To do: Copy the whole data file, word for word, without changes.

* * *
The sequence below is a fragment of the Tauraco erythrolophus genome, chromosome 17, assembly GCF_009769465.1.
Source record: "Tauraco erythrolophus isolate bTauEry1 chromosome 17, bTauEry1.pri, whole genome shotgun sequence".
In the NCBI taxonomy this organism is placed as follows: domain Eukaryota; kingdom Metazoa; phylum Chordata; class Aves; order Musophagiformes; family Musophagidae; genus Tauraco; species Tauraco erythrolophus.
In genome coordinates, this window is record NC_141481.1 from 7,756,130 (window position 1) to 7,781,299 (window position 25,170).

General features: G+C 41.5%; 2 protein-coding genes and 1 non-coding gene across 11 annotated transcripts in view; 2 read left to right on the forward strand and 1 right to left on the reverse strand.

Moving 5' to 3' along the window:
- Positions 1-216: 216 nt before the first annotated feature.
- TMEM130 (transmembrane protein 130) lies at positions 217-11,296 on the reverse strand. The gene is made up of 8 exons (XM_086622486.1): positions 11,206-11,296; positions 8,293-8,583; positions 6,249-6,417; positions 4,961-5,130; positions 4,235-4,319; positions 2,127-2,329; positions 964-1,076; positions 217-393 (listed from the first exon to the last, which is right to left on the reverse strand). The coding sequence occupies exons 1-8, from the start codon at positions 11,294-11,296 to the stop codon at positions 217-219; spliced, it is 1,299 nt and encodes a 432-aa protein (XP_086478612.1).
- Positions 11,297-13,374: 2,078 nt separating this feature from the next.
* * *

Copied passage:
The sequence below is a fragment of the Tauraco erythrolophus genome, chromosome 17, assembly GCF_009769465.1.
Source record: "Tauraco erythrolophus isolate bTauEry1 chromosome 17, bTauEry1.pri, whole genome shotgun sequence".
In the NCBI taxonomy this organism is placed as follows: domain Eukaryota; kingdom Metazoa; phylum Chordata; class Aves; order Musophagiformes; family Musophagidae; genus Tauraco; species Tauraco erythrolophus.
In genome coordinates, this window is record NC_141481.1 from 7,756,130 (window position 1) to 7,781,299 (window position 25,170).

General features: G+C 41.5%; 2 protein-coding genes and 1 non-coding gene across 11 annotated transcripts in view; 2 read left to right on the forward strand and 1 right to left on the reverse strand.

Moving 5' to 3' along the window:
- Positions 1-216: 216 nt before the first annotated feature.
- TMEM130 (transmembrane protein 130) lies at positions 217-11,296 on the reverse strand. The gene is made up of 8 exons (XM_086622486.1): positions 11,206-11,296; positions 8,293-8,583; positions 6,249-6,417; positions 4,961-5,130; positions 4,235-4,319; positions 2,127-2,329; positions 964-1,076; positions 217-393 (listed from the first exon to the last, which is right to left on the reverse strand). The coding sequence occupies exons 1-8, from the start codon at positions 11,294-11,296 to the stop codon at positions 217-219; spliced, it is 1,299 nt and encodes a 432-aa protein (XP_086478612.1).
- Positions 11,297-13,374: 2,078 nt separating this feature from the next.